on 22 September 2008
I am neither Jewish, nor a Christian interested in Jewish customs. I'm an atheist interested in languages and literature. I didn't know what to expect with this book, which I bought largely on spec. It turns out to be a fascinating history not just of the Yiddish language, but of Ashkenazi culture in general. Katz is a professional linguist with a passion for literature, and not the least interesting thing about this book is that it has so much fascinating information about Yiddish literature, which is - let's face it! - not the most widely read canon in the world. The idea that there is an entire literature out there, full of gems that I haven't read yet, is very exciting.
Yiddish itself is a fascinating language, built on the structure of German but using a vocabulary which is drawn from German, Hebrew, Aramaic and other languages, and it's unique in being the only Germanic language which is not normally written in Roman script. It occurs to me, as someone studying Hebrew in his spare time, that some preliminary study of Yiddish should perhaps be recommended to the elementary student of Hebrew, at least if that student knows German. Because Yiddish uses the Hebrew alphabet, it's a little easier to learn that alphabet in the first place if you know that the word you are trying to decipher is a Germanic one and not a Semitic one. But then Yiddish uses the alphabet slightly differently to Hebrew (especially in the treatment of vowels) so maybe it's just me who finds it useful that way.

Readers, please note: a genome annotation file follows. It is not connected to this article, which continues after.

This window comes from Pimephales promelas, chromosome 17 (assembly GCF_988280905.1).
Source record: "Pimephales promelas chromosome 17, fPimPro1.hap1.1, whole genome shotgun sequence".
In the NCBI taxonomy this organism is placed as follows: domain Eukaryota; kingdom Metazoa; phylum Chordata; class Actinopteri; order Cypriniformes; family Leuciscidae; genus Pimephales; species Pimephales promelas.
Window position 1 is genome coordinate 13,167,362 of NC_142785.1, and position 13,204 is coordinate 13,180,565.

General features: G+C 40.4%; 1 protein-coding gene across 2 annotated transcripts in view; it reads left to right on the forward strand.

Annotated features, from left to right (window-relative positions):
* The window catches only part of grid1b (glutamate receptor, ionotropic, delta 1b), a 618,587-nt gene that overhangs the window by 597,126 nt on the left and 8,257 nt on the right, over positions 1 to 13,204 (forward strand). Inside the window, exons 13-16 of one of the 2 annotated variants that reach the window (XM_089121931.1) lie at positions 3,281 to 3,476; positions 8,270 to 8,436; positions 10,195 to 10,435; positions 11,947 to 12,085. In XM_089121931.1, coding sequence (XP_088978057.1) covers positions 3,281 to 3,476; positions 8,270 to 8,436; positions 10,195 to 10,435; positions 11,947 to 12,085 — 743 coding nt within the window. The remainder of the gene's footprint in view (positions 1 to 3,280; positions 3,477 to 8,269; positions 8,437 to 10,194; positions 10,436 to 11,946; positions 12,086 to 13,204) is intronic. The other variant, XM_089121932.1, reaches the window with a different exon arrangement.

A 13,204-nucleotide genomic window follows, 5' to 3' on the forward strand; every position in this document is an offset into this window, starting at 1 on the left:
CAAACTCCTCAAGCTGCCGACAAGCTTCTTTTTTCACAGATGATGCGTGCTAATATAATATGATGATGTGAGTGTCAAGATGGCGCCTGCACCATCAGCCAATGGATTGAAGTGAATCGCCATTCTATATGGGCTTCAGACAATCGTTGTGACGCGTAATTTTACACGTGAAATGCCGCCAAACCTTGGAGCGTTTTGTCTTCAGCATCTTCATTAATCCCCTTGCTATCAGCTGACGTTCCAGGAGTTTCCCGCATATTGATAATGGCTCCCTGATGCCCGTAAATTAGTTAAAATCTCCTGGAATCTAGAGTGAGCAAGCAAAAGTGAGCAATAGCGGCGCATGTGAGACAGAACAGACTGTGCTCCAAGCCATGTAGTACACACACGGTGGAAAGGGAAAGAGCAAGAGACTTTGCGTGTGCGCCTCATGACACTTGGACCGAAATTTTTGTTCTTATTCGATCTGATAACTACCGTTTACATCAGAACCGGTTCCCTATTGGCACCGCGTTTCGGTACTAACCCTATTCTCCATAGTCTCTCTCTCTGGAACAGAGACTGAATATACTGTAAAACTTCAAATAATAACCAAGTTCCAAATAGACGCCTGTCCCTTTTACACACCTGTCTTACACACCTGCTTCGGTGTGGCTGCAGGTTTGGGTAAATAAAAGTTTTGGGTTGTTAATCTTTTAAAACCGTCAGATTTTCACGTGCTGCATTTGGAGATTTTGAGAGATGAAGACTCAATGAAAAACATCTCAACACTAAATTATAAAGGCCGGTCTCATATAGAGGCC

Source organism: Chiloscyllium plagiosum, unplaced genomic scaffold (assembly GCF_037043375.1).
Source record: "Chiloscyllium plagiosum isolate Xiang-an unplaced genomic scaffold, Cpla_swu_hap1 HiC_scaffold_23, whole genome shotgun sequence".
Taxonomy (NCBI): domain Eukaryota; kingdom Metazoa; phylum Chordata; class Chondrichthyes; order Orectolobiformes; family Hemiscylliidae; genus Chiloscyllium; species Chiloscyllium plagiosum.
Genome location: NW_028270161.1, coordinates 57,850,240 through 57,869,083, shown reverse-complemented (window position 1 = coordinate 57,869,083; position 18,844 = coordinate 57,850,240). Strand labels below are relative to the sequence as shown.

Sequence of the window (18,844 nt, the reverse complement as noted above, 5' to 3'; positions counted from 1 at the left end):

Yiddish, along with some other aspects of Judaica, is currently having a bit of a revival. Katz makes out a good case that it is a language with a genuine history, and certainly something worth treasuring and using. Yiddish is added to the long list of languages that I want to learn someday, and I can't wait to read some of the books that Katz talks about. I recommend this book to anyone interested in European history from AD 1000-2000; the Jews are famously a people of the Book, whose relationship with language is essential to their sense of themselves as Jews, and so a history of their spoken vernacular can hardly fail to enrich everyone's sense of the last thousand years.
on 26 February 2008
This is a scholarly work, however, I found it an easy and fascinating read. By its very nature, as the language of a stateless people, Yiddish presents difficulties to anyone attempting to trace it's roots.
Even some speakers of Yiddish are unaware of the age and history of their "mame loshn". Written off as "Jargon" by the modernists in the late 19th early 20th centuries, Yiddish speakers had to fight to save their beloved, very expressive tounge from extinction. The new language of the Jews was Ivrit (Hebrew). However, Yiddish is now showing signe of recovery. Thanks to people such as Dovid Katz.